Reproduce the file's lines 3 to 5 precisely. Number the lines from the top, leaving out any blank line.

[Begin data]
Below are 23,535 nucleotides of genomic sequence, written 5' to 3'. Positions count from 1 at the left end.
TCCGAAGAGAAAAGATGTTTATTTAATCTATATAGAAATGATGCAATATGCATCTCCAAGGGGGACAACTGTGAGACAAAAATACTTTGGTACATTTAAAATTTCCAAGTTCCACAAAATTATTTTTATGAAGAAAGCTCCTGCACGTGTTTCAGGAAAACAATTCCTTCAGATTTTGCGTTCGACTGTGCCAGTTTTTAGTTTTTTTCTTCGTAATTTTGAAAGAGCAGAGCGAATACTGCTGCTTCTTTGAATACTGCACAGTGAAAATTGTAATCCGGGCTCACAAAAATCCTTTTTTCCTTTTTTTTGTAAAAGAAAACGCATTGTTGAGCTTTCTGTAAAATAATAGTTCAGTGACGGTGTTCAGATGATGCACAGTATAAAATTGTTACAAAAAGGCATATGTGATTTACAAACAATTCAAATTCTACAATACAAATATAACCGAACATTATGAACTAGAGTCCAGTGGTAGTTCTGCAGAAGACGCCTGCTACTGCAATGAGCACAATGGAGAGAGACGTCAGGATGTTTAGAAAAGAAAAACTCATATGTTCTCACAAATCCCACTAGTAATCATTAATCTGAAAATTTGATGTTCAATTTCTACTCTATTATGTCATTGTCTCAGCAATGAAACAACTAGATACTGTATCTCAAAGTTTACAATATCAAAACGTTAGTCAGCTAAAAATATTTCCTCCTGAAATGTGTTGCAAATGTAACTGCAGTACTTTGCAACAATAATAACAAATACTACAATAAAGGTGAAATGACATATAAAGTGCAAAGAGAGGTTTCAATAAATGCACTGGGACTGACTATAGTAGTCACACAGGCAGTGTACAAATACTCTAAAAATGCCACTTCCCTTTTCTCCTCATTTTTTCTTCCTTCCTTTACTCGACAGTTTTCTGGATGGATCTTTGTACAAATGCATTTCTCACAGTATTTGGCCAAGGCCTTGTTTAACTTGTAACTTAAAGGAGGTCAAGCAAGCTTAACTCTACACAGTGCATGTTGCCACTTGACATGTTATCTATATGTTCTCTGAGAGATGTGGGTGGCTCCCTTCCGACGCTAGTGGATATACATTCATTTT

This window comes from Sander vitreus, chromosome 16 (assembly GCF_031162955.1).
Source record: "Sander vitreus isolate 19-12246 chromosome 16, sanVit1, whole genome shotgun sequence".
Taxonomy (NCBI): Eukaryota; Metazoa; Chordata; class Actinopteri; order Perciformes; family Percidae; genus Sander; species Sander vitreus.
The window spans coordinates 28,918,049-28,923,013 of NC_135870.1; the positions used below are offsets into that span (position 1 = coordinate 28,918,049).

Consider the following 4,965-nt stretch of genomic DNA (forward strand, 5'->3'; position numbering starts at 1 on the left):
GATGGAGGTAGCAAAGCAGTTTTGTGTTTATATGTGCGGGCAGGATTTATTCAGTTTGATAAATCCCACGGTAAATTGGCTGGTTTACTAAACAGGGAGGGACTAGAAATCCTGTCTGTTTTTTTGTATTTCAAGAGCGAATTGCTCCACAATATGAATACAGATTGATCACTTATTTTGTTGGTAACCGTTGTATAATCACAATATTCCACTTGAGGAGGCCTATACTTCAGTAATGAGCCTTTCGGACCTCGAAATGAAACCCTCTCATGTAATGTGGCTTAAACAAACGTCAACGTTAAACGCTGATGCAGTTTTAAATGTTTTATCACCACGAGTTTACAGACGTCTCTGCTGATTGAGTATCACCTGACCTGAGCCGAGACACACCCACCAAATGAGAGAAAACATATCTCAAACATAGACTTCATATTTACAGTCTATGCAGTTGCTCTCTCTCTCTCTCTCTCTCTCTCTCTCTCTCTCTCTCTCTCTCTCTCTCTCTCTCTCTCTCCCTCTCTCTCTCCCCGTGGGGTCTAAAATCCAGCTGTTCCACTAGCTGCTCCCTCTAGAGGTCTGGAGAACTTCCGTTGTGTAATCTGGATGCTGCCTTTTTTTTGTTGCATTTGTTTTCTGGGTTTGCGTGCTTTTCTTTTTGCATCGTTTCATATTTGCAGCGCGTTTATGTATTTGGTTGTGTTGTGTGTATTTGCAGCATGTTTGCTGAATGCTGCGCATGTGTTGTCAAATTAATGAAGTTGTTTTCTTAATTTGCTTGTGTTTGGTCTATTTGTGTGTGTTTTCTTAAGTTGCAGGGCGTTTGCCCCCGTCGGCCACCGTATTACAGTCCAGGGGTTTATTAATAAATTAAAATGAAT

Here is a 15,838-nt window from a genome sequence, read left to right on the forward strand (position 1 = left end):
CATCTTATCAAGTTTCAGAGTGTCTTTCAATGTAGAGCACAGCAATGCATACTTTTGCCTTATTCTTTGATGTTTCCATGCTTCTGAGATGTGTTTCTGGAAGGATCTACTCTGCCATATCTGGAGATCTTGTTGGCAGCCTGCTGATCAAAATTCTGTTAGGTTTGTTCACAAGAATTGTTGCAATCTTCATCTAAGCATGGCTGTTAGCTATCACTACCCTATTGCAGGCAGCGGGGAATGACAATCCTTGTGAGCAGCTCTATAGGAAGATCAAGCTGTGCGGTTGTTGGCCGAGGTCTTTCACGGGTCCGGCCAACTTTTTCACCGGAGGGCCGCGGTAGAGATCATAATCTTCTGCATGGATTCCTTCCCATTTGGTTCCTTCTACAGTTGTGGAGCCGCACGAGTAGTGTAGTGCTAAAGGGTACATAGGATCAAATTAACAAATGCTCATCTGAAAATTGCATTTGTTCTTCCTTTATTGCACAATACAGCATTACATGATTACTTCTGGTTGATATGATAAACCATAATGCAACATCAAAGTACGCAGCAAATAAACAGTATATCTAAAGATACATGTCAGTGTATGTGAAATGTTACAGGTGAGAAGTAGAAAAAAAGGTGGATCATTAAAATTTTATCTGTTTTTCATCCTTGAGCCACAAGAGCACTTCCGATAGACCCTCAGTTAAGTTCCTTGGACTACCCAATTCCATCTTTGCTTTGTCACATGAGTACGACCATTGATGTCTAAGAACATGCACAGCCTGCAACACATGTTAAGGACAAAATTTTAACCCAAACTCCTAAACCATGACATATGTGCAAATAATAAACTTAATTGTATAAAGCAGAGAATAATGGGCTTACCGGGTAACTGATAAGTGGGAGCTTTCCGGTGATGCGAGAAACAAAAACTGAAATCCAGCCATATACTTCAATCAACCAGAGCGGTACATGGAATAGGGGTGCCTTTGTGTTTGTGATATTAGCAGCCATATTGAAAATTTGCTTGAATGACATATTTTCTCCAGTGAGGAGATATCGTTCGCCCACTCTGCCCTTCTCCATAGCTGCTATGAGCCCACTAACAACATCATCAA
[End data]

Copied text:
This window comes from Sander vitreus, chromosome 16 (assembly GCF_031162955.1).
Source record: "Sander vitreus isolate 19-12246 chromosome 16, sanVit1, whole genome shotgun sequence".
Taxonomy (NCBI): Eukaryota; Metazoa; Chordata; class Actinopteri; order Perciformes; family Percidae; genus Sander; species Sander vitreus.